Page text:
One of the places we wanted to visit when we were in the area around the small city of Nainital up in the Himalayan mountains was the Indian saint Sombari baba's two ashrams in Padampuri and Kakrighat. This area of ndia has hosted many great saints like Neem Karoli baba, Hairakhan baba, and of which Sombari baba is considered one of the most developed spiritually.
Sombari baba is relatively unknown in both the West and in India. Much because it is close to one hundred years since he lived. Therefore, his ashram in Padampuri is not very well-visited where it is beautifully situated in a valley between the mountains a bit from the city of Nainital. We were the only visitors when we were there and the place is more neglected and less expensive compared to Neem Karoli baba's ashram Kainchi Dham. Nevertheless, it is one of the most beautiful places we have visited and a place we want to visit again. If you want to know more about Sombari baba we have written about him here.
The first thing that struck us when we got there was that it was bigger than we expected. The ashram lies next to a small river and we knew that Sombari baba never allowed anyone to come in without first washing their feet, hands and face in the river. In order to respect this, we did this before we entered the ashram where one of the area's most developed beings spent a great part of his life. Once inside we were met by an incredibly peaceful place. It felt like you could walk around there without a thought of wanting to do anything else, hour after hour after hour. You did not feel the need for anything else. Even though we were the only visitors and we quickly saw all the parts, it was impossible to get bored there. You just wanted to be. Nothing more. What prompted us to leave after some hours was that our taxi driver waited impatiently on us outside.
We could feel that Sombari's presence was still strong here and it was a strange feeling to sit at his dhuni that was still there, his sacred fire that he kept burning the most of the time. In the building above the fireplace there was a portrait made of stone of Sombari baba and this building was built at the place where he used to sit. We meditated for a while in front of this image and let us be immersed into his presence and energy.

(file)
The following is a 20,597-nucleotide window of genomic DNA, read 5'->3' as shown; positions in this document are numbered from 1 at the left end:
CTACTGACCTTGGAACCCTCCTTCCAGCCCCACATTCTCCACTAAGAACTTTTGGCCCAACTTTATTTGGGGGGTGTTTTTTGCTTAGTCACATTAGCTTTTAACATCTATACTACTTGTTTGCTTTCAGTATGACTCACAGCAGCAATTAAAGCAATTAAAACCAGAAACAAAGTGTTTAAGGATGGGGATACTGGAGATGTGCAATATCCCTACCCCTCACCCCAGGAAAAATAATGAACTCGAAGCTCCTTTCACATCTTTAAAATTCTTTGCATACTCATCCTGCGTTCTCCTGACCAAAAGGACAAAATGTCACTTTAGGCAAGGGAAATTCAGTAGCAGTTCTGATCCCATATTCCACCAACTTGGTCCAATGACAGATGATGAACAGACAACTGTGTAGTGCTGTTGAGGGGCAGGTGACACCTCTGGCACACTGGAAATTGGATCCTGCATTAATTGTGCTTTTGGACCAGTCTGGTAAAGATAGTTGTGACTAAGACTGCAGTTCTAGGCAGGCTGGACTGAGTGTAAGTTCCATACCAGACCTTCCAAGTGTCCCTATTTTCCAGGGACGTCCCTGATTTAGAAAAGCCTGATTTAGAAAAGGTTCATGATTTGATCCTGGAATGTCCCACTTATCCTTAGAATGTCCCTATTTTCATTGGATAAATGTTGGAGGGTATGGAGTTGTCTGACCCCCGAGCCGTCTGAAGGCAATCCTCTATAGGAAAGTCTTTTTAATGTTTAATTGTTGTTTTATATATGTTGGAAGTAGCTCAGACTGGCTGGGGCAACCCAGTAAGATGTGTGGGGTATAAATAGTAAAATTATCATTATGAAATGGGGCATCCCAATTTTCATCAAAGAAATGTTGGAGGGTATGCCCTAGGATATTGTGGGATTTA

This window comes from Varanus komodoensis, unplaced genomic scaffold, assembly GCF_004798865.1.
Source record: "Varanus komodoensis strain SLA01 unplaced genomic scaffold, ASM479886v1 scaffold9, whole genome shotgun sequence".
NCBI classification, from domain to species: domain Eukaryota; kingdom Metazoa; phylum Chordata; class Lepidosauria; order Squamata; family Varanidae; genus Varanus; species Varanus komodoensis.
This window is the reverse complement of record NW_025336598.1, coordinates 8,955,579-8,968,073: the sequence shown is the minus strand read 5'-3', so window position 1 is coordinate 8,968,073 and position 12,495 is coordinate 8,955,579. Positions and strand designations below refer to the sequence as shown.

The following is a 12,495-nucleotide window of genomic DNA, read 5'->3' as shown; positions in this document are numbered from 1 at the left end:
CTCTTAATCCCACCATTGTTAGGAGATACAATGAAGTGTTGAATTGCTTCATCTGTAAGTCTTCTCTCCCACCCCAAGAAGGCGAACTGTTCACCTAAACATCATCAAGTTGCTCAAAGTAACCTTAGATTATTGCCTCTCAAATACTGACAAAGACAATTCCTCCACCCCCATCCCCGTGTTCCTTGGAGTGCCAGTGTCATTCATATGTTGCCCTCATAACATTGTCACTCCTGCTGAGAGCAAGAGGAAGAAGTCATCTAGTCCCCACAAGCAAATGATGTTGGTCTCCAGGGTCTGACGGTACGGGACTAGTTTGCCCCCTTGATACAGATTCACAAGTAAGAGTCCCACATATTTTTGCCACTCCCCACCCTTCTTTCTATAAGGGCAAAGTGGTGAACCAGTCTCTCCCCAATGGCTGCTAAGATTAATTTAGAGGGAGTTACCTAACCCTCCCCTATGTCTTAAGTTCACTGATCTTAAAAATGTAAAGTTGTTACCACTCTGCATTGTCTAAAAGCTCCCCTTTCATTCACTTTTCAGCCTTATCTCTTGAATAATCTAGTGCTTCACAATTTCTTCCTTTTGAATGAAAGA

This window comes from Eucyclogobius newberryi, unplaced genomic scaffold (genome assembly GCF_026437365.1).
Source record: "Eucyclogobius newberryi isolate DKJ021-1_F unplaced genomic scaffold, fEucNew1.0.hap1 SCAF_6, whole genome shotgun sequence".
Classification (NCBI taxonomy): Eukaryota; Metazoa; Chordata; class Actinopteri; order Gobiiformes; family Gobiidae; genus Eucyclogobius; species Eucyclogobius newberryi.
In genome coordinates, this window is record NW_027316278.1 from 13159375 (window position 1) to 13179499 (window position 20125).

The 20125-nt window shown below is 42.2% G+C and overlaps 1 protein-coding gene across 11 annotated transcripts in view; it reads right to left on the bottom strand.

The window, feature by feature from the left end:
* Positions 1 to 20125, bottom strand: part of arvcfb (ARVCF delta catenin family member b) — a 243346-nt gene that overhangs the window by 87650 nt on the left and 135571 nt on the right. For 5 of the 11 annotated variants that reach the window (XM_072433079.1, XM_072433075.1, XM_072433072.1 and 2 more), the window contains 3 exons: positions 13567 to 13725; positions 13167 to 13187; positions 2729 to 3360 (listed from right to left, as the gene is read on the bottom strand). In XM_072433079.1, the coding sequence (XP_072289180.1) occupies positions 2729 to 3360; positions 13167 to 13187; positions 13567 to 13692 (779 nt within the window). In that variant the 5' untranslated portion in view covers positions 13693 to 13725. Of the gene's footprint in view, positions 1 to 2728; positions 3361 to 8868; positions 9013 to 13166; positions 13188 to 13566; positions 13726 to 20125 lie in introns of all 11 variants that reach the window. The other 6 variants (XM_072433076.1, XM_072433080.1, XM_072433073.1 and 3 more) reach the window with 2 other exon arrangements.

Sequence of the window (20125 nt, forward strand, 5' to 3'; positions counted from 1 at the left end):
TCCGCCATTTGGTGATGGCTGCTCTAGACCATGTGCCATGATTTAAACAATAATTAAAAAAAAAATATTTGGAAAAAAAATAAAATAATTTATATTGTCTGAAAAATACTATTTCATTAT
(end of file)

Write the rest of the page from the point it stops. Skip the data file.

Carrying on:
In one of the buildings a young man sat and repeated a mantra while another young man swept the pathways. It turned out to be the caretakers of the temple. They gladly talked about Sombari baba in bad English and offered coffee as prasad. Although we had difficulty communicating with speech, we easily talked to each other with the language of the heart. The young men were incredibly hospitable and happy about our visit and the meeting with them came to be one of the greatest memories of the journey. We hope they will be there the next time we come to visit because it is a place we both want to visit again.
The week before we traveled to India we were on a retreat with Sri M in Switzerland. There we met an Englishman who turned out to have visited Sombari baba's ashram in Padampuri seven years earlier. That fact that we encountered someone who has actually been there the week before we left for India was an incredible synchronicity, given that very few westerners have been there or even heard of Sombari baba. The Englishman said that when he was there, a 119-year-old yogi had been there and the Englishman had never encountered a more loving person. We asked the two caretakers if this yogi was still alive and they confirmed that he was now 125 and lived in the ashram during the summer. However, we were there before the summer really started so the yogi now lived at his winter residence in Haldwani. We actually got his address from the temple caretakers but we never had the time to go there and maybe it was not meant to happen. Maybe we'll encounter him the next time we're there if he's still alive. We are happy anyway, because it was Sombari baba's ashram who caught our hearts.
Since there are very few pictures on this beautiful ashram circulating, we are sharing plenty of pictures here and we hope that more people will go to Padampuri and hopefully also donate a small or big sum to the ashram so that it can survive and and perhaps even flourish once more. Perhaps this article can pay back a small part of what Sombari baba and Padampuri gave us.